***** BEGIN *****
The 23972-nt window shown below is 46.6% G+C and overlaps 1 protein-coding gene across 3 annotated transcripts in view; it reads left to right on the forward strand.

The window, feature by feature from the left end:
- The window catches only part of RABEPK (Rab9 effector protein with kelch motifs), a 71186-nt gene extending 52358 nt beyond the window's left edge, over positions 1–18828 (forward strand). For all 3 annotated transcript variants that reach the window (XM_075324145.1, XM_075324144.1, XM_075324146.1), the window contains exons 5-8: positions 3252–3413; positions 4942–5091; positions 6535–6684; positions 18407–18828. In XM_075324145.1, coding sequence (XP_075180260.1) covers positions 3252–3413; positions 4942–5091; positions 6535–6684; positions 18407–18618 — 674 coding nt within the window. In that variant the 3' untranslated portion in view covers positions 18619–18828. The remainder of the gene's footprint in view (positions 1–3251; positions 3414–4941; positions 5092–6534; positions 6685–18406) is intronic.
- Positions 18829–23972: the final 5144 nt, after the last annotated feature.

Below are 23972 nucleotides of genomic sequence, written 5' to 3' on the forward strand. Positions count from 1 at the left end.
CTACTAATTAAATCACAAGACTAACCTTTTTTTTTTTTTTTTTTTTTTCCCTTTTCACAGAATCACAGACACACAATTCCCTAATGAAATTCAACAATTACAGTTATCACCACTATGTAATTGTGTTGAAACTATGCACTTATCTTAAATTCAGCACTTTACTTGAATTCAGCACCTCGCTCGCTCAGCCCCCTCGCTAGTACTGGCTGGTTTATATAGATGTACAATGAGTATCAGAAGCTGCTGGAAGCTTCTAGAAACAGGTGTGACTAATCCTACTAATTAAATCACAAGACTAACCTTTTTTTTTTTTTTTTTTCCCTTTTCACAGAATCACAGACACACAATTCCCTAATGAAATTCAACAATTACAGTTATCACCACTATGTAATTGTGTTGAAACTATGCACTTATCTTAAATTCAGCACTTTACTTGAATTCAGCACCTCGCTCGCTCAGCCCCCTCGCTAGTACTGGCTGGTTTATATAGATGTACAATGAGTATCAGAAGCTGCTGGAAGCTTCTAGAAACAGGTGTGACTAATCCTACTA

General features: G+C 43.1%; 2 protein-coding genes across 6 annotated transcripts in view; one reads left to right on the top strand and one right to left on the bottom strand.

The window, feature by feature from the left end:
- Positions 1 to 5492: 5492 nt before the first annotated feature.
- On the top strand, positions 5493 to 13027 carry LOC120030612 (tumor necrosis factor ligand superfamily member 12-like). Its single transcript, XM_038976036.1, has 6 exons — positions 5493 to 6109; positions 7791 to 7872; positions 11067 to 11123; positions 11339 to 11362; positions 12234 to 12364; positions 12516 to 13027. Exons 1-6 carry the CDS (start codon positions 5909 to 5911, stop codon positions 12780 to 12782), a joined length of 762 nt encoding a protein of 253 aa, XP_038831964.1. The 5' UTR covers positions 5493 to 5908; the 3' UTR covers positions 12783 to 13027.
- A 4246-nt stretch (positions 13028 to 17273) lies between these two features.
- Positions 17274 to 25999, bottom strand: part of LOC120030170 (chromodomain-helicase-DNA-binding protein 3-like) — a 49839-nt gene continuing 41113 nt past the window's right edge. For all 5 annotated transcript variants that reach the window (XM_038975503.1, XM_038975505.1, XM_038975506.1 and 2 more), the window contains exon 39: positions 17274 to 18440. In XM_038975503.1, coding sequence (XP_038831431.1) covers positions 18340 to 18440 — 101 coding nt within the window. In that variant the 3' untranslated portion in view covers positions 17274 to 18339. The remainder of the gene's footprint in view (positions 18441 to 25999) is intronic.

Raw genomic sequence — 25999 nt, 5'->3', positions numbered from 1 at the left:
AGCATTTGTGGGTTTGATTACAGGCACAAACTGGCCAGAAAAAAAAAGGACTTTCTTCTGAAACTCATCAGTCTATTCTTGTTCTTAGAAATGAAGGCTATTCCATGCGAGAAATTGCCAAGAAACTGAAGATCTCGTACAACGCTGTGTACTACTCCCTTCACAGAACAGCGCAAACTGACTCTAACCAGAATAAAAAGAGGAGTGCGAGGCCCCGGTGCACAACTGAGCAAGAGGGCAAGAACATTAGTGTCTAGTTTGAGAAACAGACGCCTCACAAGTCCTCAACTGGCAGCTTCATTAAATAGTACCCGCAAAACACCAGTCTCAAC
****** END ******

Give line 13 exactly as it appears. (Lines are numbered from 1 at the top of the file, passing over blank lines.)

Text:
Raw genomic sequence — 25999 nt, 5'->3', positions numbered from 1 at the left: